Capsule Review – God Exists, Her Name Is Petrunya (Sydney Film Festival 2019)

 

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Teona Strugar Mitevska‘s God Exists, Her Name Is Petrunya is an enjoyable comedy/drama about a woman who fights the odds, involving the patriarchy, religion and the authorities; all because of a ridiculous premise that is so unbelievable, that it must’ve been true. And indeed, it is.

One of the reasons it succeeds so well is because of Strugar Mitevska’s assured direction. She is able to achieve the perfect balance between self-awareness (in terms of the premise) and its seriousness (in terms of portraying the stakes of the story); which makes the tone shifts from dry comedy to stern drama a lot smoother and more palatable.

Another reason why the film succeeds is Strugar Mitevska’s portrayal of the impact that Petrunya has had in her world, through the character of Slavina (Labina Mitevska), a reporter who is suddenly inspired, after suffering through the many flights caused by the men in her life (e.g. Her cameraman and her off-screen husband). The more she becomes attuned into the story, the more she engaged she becomes, which not only ends with an ambiguous, yet still progressive character arc conclusion, but her character also points out holes in the arguments against Petrunya with good observational humour. The film also succeeds in showing generation gaps as to how women act, like the contrast between Petrunya and her mother, who can’t understand why her daughter keeps trying to break the mold.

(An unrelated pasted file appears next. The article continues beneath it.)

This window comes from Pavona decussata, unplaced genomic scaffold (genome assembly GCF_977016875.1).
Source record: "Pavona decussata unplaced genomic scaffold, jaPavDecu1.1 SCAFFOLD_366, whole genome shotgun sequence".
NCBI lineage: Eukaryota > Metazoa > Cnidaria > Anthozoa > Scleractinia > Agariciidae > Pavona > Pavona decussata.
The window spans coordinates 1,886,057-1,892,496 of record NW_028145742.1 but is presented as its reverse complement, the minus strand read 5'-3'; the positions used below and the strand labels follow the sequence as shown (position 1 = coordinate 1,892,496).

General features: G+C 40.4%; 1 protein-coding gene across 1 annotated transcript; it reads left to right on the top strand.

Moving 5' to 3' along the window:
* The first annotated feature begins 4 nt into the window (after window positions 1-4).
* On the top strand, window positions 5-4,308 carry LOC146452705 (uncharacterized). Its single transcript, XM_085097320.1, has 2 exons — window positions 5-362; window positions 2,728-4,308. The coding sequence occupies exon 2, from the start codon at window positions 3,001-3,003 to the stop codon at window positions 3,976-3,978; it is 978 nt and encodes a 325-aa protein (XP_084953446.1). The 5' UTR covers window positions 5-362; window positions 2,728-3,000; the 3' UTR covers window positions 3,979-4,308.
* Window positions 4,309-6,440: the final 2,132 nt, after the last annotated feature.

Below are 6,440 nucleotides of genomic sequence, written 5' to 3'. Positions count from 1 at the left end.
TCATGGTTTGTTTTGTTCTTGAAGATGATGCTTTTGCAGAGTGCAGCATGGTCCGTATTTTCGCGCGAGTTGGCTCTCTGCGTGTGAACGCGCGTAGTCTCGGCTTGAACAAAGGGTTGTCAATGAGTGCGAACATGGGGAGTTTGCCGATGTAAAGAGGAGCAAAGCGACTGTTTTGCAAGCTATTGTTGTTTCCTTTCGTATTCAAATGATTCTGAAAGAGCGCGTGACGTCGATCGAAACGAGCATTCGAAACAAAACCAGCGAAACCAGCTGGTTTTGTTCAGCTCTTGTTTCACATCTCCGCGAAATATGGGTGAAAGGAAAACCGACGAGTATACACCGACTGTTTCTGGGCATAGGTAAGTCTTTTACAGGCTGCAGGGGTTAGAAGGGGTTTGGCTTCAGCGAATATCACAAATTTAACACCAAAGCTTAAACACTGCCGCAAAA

But the best reason the film works as great as it does is due to the lead performance by Zorica Nusheva, who makes her feature film debut, after her extensive experience in theatre. Her nuanced turn as the long-suffering yet resiliently headstrong Petrunya speaks volumes, as she convincingly conveys her sorrow in terms of her hardships, her fleeting moments of joy and especially her anger at the world; sometimes all within a single stare.

The film may not explore its themes of political intrigue, sexual politics and the ending can be seen as a bit abrupt for some (as it was evident during the Q&A after the film), but in the end, God Exists, Her Name Is Petrunya is a film that does more than enough to succeed.


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